I guess the universal challenge faced by all colourists in achieving the client’s preferred look is if the DoP shot it in a way that will allow this to be done. Having created the ‘look’ and finished the session, the biggest challenge then is preventing clients from making judgments on the colour away from the suite while viewing on uncalibrated monitors.

Do you enjoy working directly with the raw data within Baselight? What are the benefits?

I like the ability to reset and balance the raw data at the front end like you used to on a telecine and remove any adjustments the DIT did at the capture. The colour temp balance in particular can get you into a much cleaner starting point and having the ability to change the colour space can provide you with much more detail to pull out in the grade.

So what do you like to do after you have been in a darkened room all day?

I’ve got three sons who are really into sport so normally something outside. That, or just relaxing at home.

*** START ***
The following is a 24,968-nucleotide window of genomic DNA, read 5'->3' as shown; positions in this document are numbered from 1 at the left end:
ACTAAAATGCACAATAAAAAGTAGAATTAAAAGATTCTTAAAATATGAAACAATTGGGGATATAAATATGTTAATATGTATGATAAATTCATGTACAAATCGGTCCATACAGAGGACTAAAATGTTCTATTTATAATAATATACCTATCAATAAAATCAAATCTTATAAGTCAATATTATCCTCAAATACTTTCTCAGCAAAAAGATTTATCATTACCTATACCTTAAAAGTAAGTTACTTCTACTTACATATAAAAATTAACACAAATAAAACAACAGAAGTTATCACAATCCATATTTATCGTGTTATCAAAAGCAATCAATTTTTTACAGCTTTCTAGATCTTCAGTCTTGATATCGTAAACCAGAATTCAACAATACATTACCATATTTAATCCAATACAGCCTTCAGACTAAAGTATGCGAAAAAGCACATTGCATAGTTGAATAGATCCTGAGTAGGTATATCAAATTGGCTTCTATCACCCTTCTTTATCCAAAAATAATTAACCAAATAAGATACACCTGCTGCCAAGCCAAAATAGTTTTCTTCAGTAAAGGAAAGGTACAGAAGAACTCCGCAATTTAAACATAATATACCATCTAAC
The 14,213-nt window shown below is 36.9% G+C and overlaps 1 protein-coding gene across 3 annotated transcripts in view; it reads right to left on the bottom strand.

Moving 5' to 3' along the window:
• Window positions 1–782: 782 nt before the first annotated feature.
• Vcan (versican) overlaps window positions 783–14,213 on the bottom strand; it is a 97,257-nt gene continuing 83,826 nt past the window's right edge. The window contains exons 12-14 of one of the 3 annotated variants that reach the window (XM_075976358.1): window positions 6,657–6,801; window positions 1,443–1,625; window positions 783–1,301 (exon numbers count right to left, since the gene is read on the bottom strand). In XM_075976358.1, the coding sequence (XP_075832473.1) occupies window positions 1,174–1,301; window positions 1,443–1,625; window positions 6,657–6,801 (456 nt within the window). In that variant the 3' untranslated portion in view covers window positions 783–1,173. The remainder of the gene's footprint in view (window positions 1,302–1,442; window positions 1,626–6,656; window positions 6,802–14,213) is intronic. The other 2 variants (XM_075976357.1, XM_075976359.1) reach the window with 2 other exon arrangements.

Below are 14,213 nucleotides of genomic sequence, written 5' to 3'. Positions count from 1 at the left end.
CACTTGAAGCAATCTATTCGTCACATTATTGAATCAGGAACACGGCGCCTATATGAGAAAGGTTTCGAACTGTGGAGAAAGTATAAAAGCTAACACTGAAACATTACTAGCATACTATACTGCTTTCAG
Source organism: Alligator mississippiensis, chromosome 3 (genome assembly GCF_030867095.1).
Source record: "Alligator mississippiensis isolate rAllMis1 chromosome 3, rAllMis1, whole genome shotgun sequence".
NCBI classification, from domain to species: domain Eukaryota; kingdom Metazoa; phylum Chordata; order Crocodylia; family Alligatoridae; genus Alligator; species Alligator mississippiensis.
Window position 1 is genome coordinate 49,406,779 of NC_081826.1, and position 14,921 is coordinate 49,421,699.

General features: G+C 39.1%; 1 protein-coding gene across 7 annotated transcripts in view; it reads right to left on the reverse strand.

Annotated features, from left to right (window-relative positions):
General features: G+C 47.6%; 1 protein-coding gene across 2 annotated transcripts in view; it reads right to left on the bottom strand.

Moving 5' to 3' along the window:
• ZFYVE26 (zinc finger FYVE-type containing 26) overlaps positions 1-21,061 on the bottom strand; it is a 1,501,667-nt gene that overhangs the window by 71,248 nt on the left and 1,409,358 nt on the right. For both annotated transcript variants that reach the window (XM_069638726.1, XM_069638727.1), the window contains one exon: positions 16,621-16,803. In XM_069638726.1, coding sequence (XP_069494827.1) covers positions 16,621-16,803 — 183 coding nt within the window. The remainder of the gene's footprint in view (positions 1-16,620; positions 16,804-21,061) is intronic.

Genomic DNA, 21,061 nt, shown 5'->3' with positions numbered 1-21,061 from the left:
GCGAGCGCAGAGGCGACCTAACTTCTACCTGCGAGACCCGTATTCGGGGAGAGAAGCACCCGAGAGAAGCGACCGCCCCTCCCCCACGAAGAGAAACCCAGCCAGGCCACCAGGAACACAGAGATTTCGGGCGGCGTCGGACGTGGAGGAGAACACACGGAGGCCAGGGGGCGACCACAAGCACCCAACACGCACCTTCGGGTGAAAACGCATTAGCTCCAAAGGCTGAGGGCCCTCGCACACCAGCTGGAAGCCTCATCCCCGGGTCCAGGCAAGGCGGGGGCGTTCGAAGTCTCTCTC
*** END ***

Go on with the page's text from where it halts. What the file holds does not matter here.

What’s your favourite film/commercial/music video?

I watch loads of films, but don’t really have a preferred genre or any one favourite. One I really liked recently was The Secret Life of Walter Mitty. Good story, beautiful grade, and stunning landscapes. I love effortless humour in adverts  - the Specsavers Bingo / Workout advert makes me laugh every time I see it.

If you could have graded any movie/commercial/TV episodic/music-video in your lifetime, what would it be?

It’s a hard one as I love things for what they are, not what they could have been. Saying that, however, I guess no other film has raised the awareness of grading or been used as a reference in a grading suite more than Amelie so I’d pick that.

Who is your favourite actor, and why?

Robert Duvall aka Colonel Radl, Tom Hagen, Lieutenant Colonel Bill Kilgore. 84 and still going strong.

What is your favourite colour? Why?

As long as everything works together I’m pretty open-minded.

What's your favourite TV series?

I absolutely love the series ‘How it’s Made’. Sorry, nothing to do with colour, but great all the same.

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If you want to participate in our MTC programme, we'd love to hear from you. Contact:

Alexa Maza
e: [email protected]

 

 

“Chalk for Blackboard 2 and Slate allows me to have the control surface set up as ‘my’ desk in moments, via a saved file on a USB stick. To be able to have my preferred layout wherever I go is a real time-saver.”

 

Details

Colourist: Kenny Gibb
Role: Freelance Colourist
Freelance Register